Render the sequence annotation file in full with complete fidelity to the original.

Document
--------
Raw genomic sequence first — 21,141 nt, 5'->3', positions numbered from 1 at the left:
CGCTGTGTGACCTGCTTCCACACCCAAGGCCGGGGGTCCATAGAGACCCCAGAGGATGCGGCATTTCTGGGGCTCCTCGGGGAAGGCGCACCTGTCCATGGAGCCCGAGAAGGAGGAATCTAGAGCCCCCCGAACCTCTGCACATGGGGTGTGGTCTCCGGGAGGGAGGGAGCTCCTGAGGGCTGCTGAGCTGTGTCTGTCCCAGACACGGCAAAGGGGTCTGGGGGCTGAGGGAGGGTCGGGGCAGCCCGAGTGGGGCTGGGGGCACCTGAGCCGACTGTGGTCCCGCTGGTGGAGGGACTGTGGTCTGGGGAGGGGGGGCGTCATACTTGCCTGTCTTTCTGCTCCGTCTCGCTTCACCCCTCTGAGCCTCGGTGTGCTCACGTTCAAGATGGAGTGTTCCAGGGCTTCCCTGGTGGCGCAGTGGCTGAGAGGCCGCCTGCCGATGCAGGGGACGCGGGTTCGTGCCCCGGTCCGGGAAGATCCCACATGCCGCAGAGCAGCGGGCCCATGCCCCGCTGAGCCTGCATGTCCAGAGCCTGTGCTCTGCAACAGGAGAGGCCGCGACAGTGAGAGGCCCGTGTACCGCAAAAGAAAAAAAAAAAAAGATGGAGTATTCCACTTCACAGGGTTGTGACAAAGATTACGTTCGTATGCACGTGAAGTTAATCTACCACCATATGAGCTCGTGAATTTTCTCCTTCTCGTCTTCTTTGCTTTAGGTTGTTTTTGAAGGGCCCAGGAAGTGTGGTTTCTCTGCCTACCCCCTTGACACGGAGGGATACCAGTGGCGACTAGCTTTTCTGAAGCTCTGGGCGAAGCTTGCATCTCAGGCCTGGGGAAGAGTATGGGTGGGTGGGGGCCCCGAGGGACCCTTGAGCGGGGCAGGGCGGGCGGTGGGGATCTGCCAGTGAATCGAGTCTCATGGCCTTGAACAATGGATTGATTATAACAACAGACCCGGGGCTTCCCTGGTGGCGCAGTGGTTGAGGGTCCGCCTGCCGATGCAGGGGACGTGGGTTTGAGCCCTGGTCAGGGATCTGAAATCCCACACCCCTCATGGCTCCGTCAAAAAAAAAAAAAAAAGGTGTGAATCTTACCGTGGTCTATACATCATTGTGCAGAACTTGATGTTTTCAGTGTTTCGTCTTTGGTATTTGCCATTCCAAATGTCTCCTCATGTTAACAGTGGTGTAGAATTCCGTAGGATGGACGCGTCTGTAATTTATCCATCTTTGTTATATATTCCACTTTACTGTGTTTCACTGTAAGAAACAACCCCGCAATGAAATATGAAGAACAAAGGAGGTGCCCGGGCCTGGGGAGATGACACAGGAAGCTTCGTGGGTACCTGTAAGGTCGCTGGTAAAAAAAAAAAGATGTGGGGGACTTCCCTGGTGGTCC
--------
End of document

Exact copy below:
Raw genomic sequence first — 21,141 nt, 5'->3', positions numbered from 1 at the left:
CGCTGTGTGACCTGCTTCCACACCCAAGGCCGGGGGTCCATAGAGACCCCAGAGGATGCGGCATTTCTGGGGCTCCTCGGGGAAGGCGCACCTGTCCATGGAGCCCGAGAAGGAGGAATCTAGAGCCCCCCGAACCTCTGCACATGGGGTGTGGTCTCCGGGAGGGAGGGAGCTCCTGAGGGCTGCTGAGCTGTGTCTGTCCCAGACACGGCAAAGGGGTCTGGGGGCTGAGGGAGGGTCGGGGCAGCCCGAGTGGGGCTGGGGGCACCTGAGCCGACTGTGGTCCCGCTGGTGGAGGGACTGTGGTCTGGGGAGGGGGGGCGTCATACTTGCCTGTCTTTCTGCTCCGTCTCGCTTCACCCCTCTGAGCCTCGGTGTGCTCACGTTCAAGATGGAGTGTTCCAGGGCTTCCCTGGTGGCGCAGTGGCTGAGAGGCCGCCTGCCGATGCAGGGGACGCGGGTTCGTGCCCCGGTCCGGGAAGATCCCACATGCCGCAGAGCAGCGGGCCCATGCCCCGCTGAGCCTGCATGTCCAGAGCCTGTGCTCTGCAACAGGAGAGGCCGCGACAGTGAGAGGCCCGTGTACCGCAAAAGAAAAAAAAAAAAAGATGGAGTATTCCACTTCACAGGGTTGTGACAAAGATTACGTTCGTATGCACGTGAAGTTAATCTACCACCATATGAGCTCGTGAATTTTCTCCTTCTCGTCTTCTTTGCTTTAGGTTGTTTTTGAAGGGCCCAGGAAGTGTGGTTTCTCTGCCTACCCCCTTGACACGGAGGGATACCAGTGGCGACTAGCTTTTCTGAAGCTCTGGGCGAAGCTTGCATCTCAGGCCTGGGGAAGAGTATGGGTGGGTGGGGGCCCCGAGGGACCCTTGAGCGGGGCAGGGCGGGCGGTGGGGATCTGCCAGTGAATCGAGTCTCATGGCCTTGAACAATGGATTGATTATAACAACAGACCCGGGGCTTCCCTGGTGGCGCAGTGGTTGAGGGTCCGCCTGCCGATGCAGGGGACGTGGGTTTGAGCCCTGGTCAGGGATCTGAAATCCCACACCCCTCATGGCTCCGTCAAAAAAAAAAAAAAAAGGTGTGAATCTTACCGTGGTCTATACATCATTGTGCAGAACTTGATGTTTTCAGTGTTTCGTCTTTGGTATTTGCCATTCCAAATGTCTCCTCATGTTAACAGTGGTGTAGAATTCCGTAGGATGGACGCGTCTGTAATTTATCCATCTTTGTTATATATTCCACTTTACTGTGTTTCACTGTAAGAAACAACCCCGCAATGAAATATGAAGAACAAAGGAGGTGCCCGGGCCTGGGGAGATGACACAGGAAGCTTCGTGGGTACCTGTAAGGTCGCTGGTAAAAAAAAAAAGATGTGGGGGACTTCCCTGGTGGTCC